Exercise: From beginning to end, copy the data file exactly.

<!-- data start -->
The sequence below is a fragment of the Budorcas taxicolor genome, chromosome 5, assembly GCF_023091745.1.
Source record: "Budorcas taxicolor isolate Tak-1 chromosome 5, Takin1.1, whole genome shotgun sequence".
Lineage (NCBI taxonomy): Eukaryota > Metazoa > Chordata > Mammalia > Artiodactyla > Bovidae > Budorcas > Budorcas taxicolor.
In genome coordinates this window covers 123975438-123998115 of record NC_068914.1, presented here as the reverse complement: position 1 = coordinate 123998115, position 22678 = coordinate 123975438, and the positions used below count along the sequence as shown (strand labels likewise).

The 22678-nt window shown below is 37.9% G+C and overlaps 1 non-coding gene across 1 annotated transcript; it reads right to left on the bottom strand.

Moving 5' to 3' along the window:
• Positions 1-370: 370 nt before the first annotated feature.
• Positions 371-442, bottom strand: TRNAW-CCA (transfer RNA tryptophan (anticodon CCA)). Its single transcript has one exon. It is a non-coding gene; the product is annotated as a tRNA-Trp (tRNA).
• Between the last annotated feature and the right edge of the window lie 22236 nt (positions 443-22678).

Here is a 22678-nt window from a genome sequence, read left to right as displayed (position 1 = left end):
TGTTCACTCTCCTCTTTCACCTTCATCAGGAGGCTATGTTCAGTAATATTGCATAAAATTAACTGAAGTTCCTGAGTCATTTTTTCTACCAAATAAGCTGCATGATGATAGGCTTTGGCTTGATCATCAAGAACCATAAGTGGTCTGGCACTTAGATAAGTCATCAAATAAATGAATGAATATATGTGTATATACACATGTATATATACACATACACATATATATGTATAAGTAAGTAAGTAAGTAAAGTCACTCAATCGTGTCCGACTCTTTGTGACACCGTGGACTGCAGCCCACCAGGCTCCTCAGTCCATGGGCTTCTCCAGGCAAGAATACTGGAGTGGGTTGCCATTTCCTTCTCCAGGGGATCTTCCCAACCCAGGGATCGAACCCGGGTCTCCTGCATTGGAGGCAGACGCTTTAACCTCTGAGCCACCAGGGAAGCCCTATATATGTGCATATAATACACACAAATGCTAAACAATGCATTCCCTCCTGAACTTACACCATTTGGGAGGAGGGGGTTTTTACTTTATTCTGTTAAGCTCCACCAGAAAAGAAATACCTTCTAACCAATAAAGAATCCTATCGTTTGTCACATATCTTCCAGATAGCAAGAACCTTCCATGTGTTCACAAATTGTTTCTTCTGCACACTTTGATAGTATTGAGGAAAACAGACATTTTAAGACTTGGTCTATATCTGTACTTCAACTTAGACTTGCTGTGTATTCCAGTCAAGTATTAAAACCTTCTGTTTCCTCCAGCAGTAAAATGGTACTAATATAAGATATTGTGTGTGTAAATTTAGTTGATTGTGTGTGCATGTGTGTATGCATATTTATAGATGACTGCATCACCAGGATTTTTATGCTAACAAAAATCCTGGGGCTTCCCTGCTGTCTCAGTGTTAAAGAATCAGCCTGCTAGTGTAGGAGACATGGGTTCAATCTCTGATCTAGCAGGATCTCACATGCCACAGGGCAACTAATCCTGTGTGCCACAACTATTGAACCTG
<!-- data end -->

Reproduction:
The sequence below is a fragment of the Budorcas taxicolor genome, chromosome 5, assembly GCF_023091745.1.
Source record: "Budorcas taxicolor isolate Tak-1 chromosome 5, Takin1.1, whole genome shotgun sequence".
Lineage (NCBI taxonomy): Eukaryota > Metazoa > Chordata > Mammalia > Artiodactyla > Bovidae > Budorcas > Budorcas taxicolor.
In genome coordinates this window covers 123975438-123998115 of record NC_068914.1, presented here as the reverse complement: position 1 = coordinate 123998115, position 22678 = coordinate 123975438, and the positions used below count along the sequence as shown (strand labels likewise).

The 22678-nt window shown below is 37.9% G+C and overlaps 1 non-coding gene across 1 annotated transcript; it reads right to left on the bottom strand.

Moving 5' to 3' along the window:
• Positions 1-370: 370 nt before the first annotated feature.
• Positions 371-442, bottom strand: TRNAW-CCA (transfer RNA tryptophan (anticodon CCA)). Its single transcript has one exon. It is a non-coding gene; the product is annotated as a tRNA-Trp (tRNA).
• Between the last annotated feature and the right edge of the window lie 22236 nt (positions 443-22678).

Here is a 22678-nt window from a genome sequence, read left to right as displayed (position 1 = left end):
TGTTCACTCTCCTCTTTCACCTTCATCAGGAGGCTATGTTCAGTAATATTGCATAAAATTAACTGAAGTTCCTGAGTCATTTTTTCTACCAAATAAGCTGCATGATGATAGGCTTTGGCTTGATCATCAAGAACCATAAGTGGTCTGGCACTTAGATAAGTCATCAAATAAATGAATGAATATATGTGTATATACACATGTATATATACACATACACATATATATGTATAAGTAAGTAAGTAAGTAAAGTCACTCAATCGTGTCCGACTCTTTGTGACACCGTGGACTGCAGCCCACCAGGCTCCTCAGTCCATGGGCTTCTCCAGGCAAGAATACTGGAGTGGGTTGCCATTTCCTTCTCCAGGGGATCTTCCCAACCCAGGGATCGAACCCGGGTCTCCTGCATTGGAGGCAGACGCTTTAACCTCTGAGCCACCAGGGAAGCCCTATATATGTGCATATAATACACACAAATGCTAAACAATGCATTCCCTCCTGAACTTACACCATTTGGGAGGAGGGGGTTTTTACTTTATTCTGTTAAGCTCCACCAGAAAAGAAATACCTTCTAACCAATAAAGAATCCTATCGTTTGTCACATATCTTCCAGATAGCAAGAACCTTCCATGTGTTCACAAATTGTTTCTTCTGCACACTTTGATAGTATTGAGGAAAACAGACATTTTAAGACTTGGTCTATATCTGTACTTCAACTTAGACTTGCTGTGTATTCCAGTCAAGTATTAAAACCTTCTGTTTCCTCCAGCAGTAAAATGGTACTAATATAAGATATTGTGTGTGTAAATTTAGTTGATTGTGTGTGCATGTGTGTATGCATATTTATAGATGACTGCATCACCAGGATTTTTATGCTAACAAAAATCCTGGGGCTTCCCTGCTGTCTCAGTGTTAAAGAATCAGCCTGCTAGTGTAGGAGACATGGGTTCAATCTCTGATCTAGCAGGATCTCACATGCCACAGGGCAACTAATCCTGTGTGCCACAACTATTGAACCTG